However, Ng feels, the most pivotal thing any bartender or mixologist should have is practical experience and this can only be achieved through hard work and sweat. Lots of it.
“In the bartending industry, we start low. Right at the bottom.”
In his days, Ng was paid a basic salary of RM450 to work as a bar back. The basic is now RM800 to RM900. And though the title may officially be “bar backs”, they might as well be called peons.
A bar back is an assistant to all the bartenders. They are not allowed to prepare any drinks, and their tasks include preparing the bar, cleaning it, washing the toilets, carrying barrels of drinks, washing the glasses and replenishing the bar. In short, it’s a dirty job.
“A bar is just like a kitchen. You’ve got various stations and it’s the bar back’s job to ensure that the stations are in order,” Ng explains.
Usually, there will be a minimum number of two bar backs and when a new one comes in, the existing employees will place wagers on how long that person will last!
Similarly, ilLido’s Pauletto also believes in practical experience. Having gone through three courses – one in basic bartending and two in mixology – the 24-year old Italian stresses that these programmes would be redundant for someone who has not had hands-on experience.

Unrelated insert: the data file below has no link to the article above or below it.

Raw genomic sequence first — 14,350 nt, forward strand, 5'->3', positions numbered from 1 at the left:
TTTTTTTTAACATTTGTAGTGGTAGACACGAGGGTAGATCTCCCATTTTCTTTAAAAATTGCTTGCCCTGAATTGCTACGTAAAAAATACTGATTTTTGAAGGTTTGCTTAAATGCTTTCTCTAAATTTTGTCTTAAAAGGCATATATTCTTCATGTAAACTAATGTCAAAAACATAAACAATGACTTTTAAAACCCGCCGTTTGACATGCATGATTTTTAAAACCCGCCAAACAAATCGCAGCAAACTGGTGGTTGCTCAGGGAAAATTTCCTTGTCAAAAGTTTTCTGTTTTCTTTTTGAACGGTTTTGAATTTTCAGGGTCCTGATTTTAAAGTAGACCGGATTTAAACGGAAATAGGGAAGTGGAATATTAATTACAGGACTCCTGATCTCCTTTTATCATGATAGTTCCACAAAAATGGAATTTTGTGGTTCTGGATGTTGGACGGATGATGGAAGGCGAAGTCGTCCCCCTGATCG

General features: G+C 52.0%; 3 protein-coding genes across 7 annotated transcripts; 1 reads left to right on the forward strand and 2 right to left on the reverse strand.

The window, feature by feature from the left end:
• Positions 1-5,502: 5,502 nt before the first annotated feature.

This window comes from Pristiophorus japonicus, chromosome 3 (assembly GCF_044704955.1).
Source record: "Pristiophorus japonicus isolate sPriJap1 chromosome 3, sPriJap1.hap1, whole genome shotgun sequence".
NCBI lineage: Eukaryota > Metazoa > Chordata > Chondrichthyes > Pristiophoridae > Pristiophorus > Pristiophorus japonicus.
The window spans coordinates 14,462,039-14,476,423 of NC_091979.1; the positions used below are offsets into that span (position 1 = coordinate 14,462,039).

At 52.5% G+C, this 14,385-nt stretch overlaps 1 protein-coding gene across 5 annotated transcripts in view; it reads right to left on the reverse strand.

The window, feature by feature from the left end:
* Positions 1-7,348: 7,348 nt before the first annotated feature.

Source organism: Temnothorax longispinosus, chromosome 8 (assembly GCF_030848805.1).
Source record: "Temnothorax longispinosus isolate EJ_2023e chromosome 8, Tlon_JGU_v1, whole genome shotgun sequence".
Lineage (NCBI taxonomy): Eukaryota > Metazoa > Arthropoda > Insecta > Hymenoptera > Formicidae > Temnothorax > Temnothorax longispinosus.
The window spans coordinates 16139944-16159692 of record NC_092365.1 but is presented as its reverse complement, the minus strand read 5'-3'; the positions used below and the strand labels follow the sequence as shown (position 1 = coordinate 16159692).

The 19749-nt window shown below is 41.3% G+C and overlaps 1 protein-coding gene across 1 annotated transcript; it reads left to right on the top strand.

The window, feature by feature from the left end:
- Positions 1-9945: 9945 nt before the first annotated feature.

To him, being a good mixologist involves getting to know all of your ingredients and products. “You have to know all your mixers, fruits and alcohol,” he says.
It’s similar to making a Screwdriver (cocktail), says Ng. A mixologist will have to think about which brand of vodka to use and which will give the drink a different character. This is because different vodkas have different tones due to the oils that are left over in the distillation process. Vodkas with a citrus flavouring may also work better.
Pauletto gives the example of an Absolut Cinnamon, which according to him, is “very strange to mix”.
“The strong flavour makes it impossible to drink on its own and it cannot go with anything sweet,” he says.
With this new spirit of mixology, are things changing in the Malaysian drinking scene?
“The bottle culture still predominates,” says Pauletto. Most people, at clubs or bars, still prefer to purchase an entire bottle of liquor than go for cocktails. He is hoping to change that mindset, however, by creating more awareness and introducing cocktails with local twists.
For instance, he loves using mangoes and mangosteens in his creations. The former, he says, has a very refreshing taste that goes well with many other fruits. “It’s not too sweet and I can throw in fruits like papayas and guavas, mix them with a bit of vodka and it’s good to go!”
Some mixologists are also experimenting with novel methods and ingredients. “Some of these are really weird,” muses Ng. An example is a leather-infused cocktail which he once heard of. Then, there are those who smoke their cocktails with Mesquite wood chips (typically used in barbeques)!
Pauletto himself has tried infusing tobacco leaves in his drinks. “I cut open a cigar and steep it in a spirit for five days at room temperature,” he explains.
Novelty can come at a very hefty price. Ng recalls the time when he prepared cocktails topped with (real) gold sheets. “It costs RM250 to RM300 for eight thin sheets about the size of a coaster and that fits about 200 drinks if you cut it really, really small!” he says.